The geographical description of this country already says a lot about it: 7000 km long and 200 km wide. On all this extent from north to south, the journey will go through all extremes. The Atacama desert, reputed to be the most arid in the world, wild territories, glaciers in the south, traditions inherited from the Mapuche. And then there will also be a beautiful history lesson to review: from the Spanish colonization to the European one (11% of Germans live here), this country is a real patchwork.
You don’t have to stay long in Chile to realize it: the inhabitants of this country are really speed
The journey begins with dialogue: the Spanish of the Chileans will refresh the traveller’s neurons. Even if you have mastered Spanish, it takes a while to adapt to talk with them without a headache: Chileans speak extremely fast.
No periods or commas, don’t dream about supension points. The locals speak fortississimo. It is better to take the rhythm right away because our way of speaking annoys quite a bit the Chileans who will not let you finish your sentence.
I sometimes wonder what they put in the water or in the air here to make them so excited about the verb. Because apart from speaking and driving in Santiago, they’re the quietest people.
Once the language barrier has been broken down and you get used to their elocution “under ecstasy”, Chileans are very endearing: kind, smiling and calm.
Knowing the contemporary and ancient history of Chile is important to understand this country and to enrich this travel with a good dose of culture
History books divide the history of the country into 12 periods. From the Mapuche, Chile’s aboriginal community, to Pinochet’s dictatorship, this country has seen many transitions, not always happy ones.
Let us not forget that Chile returned to democracy in 1988/1994, which is very recent. The dictatorship and its procession of executions, disappearances and torture, historically speaking, was yesterday.
Between the silent Chileans who were reluctant to speak openly and those who expressed themselves by all possible means, care must be taken not to judge anyone in order to spare all sensitivities.
Politics is a favourite subject for Chileans who are very interested in their country’s politics, so be diplomatic!
A travel to Chile promises thrills: it’s beautiful, it’s low and it’s high, it’s cold and it’s hot!
This is a generality but cleanliness in this country is pleasing (unlike some neighbouring countries). Here we sort waste, we behave with civility.
In winter, it is really cold but chileans hardly use central heating. Many travellers expect a warm climate, nope! In the Atacama Desert, the year-round hot desert climate records temperature variations of up to -30° between day and night. Here it never rains, it is the driest place in the world.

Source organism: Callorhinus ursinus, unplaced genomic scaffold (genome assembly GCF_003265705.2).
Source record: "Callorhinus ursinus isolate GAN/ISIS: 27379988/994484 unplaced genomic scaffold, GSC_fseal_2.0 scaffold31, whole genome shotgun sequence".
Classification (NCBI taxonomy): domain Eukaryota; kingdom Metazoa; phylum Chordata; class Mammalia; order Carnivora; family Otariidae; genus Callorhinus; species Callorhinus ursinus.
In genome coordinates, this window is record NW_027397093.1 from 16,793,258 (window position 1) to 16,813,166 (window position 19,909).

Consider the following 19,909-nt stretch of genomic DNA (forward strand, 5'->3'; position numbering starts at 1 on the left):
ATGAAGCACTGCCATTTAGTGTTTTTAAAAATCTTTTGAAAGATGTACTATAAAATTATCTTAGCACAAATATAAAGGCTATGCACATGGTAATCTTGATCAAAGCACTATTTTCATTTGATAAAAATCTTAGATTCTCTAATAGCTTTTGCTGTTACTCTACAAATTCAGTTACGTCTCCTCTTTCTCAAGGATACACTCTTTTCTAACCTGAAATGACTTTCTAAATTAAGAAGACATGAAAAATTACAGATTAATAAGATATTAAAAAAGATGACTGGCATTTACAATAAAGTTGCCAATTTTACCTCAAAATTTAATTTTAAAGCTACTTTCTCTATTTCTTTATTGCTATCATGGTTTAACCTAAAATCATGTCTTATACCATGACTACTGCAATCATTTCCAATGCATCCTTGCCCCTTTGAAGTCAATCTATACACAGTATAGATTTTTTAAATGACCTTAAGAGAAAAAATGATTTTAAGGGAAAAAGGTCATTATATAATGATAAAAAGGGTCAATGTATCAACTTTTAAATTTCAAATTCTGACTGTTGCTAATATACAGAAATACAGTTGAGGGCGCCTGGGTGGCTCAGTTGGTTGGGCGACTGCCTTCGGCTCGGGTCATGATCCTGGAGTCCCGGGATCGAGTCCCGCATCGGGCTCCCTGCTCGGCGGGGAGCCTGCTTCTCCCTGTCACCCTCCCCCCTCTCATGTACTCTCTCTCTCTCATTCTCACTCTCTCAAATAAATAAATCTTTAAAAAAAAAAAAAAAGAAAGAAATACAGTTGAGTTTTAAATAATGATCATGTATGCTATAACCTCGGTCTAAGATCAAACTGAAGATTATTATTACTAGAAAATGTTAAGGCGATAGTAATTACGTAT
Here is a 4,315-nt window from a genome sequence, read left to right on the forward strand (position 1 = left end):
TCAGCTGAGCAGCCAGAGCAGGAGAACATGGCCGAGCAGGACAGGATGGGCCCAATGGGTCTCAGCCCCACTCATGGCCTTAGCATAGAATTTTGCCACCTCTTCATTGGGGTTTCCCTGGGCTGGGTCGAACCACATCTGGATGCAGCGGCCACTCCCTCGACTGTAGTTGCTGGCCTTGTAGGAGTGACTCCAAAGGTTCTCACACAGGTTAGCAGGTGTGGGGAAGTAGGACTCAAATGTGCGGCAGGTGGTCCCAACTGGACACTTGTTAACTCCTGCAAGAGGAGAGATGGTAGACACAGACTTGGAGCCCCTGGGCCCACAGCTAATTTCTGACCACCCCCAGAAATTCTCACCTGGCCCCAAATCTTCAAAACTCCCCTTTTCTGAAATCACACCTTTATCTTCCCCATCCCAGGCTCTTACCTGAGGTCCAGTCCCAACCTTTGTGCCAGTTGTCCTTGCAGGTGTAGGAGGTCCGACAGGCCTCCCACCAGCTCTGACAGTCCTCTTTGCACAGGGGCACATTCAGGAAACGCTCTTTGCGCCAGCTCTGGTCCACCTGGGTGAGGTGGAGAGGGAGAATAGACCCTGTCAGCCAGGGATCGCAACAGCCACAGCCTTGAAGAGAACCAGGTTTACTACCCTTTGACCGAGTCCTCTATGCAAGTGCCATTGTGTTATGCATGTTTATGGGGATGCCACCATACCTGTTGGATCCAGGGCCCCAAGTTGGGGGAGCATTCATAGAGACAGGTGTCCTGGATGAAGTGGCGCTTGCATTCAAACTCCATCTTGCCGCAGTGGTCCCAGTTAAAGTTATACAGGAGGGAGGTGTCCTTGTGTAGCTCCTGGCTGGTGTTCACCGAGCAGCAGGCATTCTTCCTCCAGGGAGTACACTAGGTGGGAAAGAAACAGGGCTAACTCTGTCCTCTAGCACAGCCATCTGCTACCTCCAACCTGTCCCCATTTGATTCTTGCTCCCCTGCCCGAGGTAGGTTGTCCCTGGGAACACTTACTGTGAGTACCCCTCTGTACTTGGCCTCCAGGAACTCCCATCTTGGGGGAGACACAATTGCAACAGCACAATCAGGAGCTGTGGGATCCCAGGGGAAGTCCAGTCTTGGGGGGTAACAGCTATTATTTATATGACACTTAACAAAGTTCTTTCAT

Cold and wet winters, a polar or Mediterranean climate, there is something for everyone.
All travellers are unanimous, the imposing, majestic Andes mountain range, so close to Santiago, is the first visual shock when you arrive in Chile.
What’s next? Hummingbirds in the heart of the city centre gathering flowers in the parks, open-air museums offering pedestrians magnificent street art frescoes, colourful neighbourhoods to be explored with the help of ancient funiculars that transport the exhausted explorer from hill to hill.
In Chile get acquainted with an exotic gastronomy : In Chili we eat and drink well, it’s also a tasty travel
In chili we eat and drink well! From the everlasting empanadas, to the manjar (Chilean dulce de leche) the choice is quite varied.
To try before judging it: the completo, this sandwich completely is a poem for junk-food. That combines sauerkraut, avocado, sausage, tomato all generously sprinkled with ketchup and mayo.
To accompany all this, fruit juices of course, but also wine and pisco sour: pisco (white grape brandy) skilfully mixed with a lime, sugar and a cloud of stifted egg white.
Spicy ceviche will delight lovers of raw marinated fish: a specialty of Chile
The sopaipillas, these pretty squash fritters of a fluorescent orange, a cazuela (broth) or a pastel of choclo, an extraordinary gratin made of meat and mashed corn and a whole bunch of typical dishes to be discovered in the comedores, street vendors or in the cocinerias of the markets.
The restaurants are full of friendly Chileans and the menu is very varied: it’s time to try new flavours.
It would be a shame to stick to a pizza or a hamburger, which I find, tends to kill the gastronomic diversity around the world. A little courage! The composition is sometimes confusing but it’s good, it’s different but good!